Capitalist Relations on an Indigenous Frontier
Duke University Press 2014
New Books in AnthropologyNew Books in Critical TheoryNew Books in Peoples & PlacesNew Books in Politics & SocietyNew Books in SociologyNew Books in Southeast Asian StudiesNew Books in World AffairsNew Books Network January 7, 2019 Aparna Gopalan
If you want to read just one book to properly understand capitalism, let it be Tania Li’s award-winning 2014 book Land’s End: Capitalist Relations on an Indigenous Frontier (Duke University Press, 2014). This might seem like a strange choice: how can a study of a faraway and possibly exotic indigenous place shed light on “our” own global realities of jobless growth and rising inequality? But it can, and it does.
The book is a masterpiece of social scientific scholarship and critical political praxis. Through a longitudinal ethnography conducted over twenty years, the book follows the consequences of Indonesian highlanders’ fateful decision to plant the booming cash crop of the 1990s, cacao. That decision, Li shows, was the reason that capitalism took root and developed apace in the highlands over the coming decades. All the telltale signs of capitalist relations emerged: land was privatized, commons eroded, classes differentiated, and wealth and poverty co-created. Instead of coming as an imposition from the outside, from the state or transnational corporations, capitalism grew within the highlands, in the intimate spaces between kin and neighbors who had all planted cacao hoping it would lead them to a better life and many of whom instead ran into a dead end — land’s end. The dilemmas and challenges that land’s end brought are explored with care, compassion, and a critical eye in Li’s astonishingly lucid prose.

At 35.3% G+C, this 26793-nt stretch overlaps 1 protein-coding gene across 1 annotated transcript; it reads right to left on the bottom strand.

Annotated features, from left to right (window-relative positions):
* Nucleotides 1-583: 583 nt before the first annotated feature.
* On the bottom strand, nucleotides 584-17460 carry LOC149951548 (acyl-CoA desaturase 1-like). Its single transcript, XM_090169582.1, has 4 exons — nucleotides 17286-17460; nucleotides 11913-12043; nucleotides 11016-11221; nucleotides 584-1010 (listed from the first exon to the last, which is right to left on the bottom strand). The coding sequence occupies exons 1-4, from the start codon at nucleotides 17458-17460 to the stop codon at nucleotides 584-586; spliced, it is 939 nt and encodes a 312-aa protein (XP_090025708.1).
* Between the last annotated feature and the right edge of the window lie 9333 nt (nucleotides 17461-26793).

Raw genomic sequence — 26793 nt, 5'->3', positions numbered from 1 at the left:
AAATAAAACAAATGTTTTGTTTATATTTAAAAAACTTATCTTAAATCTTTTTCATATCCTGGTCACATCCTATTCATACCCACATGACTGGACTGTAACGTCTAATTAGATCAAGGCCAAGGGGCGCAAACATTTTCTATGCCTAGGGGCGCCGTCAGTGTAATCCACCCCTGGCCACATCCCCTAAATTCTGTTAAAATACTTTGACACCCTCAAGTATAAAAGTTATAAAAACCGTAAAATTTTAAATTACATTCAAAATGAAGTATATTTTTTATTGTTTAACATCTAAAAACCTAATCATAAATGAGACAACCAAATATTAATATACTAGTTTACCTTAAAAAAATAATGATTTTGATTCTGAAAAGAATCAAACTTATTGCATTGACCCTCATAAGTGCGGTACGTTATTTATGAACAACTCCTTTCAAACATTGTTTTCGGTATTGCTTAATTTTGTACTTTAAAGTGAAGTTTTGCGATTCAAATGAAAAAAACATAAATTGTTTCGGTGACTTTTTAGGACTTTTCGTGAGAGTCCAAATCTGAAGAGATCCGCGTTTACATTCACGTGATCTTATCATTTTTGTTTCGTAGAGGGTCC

The book is a challenge both to development discourse that insists that only capitalism can improve the lives of the rural poor, and to social movements which insist that indigenous people must be protected from capitalism’s unwanted encroachment. Neither of these two sides of the debate can account for the situation that many Lauje highlanders find themselves in – landless, jobless, dependent on the market for survival, desirous of joining the march for progress, and yet facing a grim future. Tania Li has once again brought to light the most critical and pressing issues of our time in a book that is a must-read for everyone who cares about poverty and inequality. Anthropologists, historians, economists, activists, policy-makers, and development professionals will all find a great deal of value in this remarkable work. I had the pleasure of speaking with Professor Li earlier today.
Aparna Gopalan is a Ph.D. student in Social Anthropology at Harvard University. Her research focuses on how managing surplus populations and tapping into fortunes at the “bottom-of-the-pyramid” are twin-logics that undergird poverty alleviation projects in rural Rajasthan.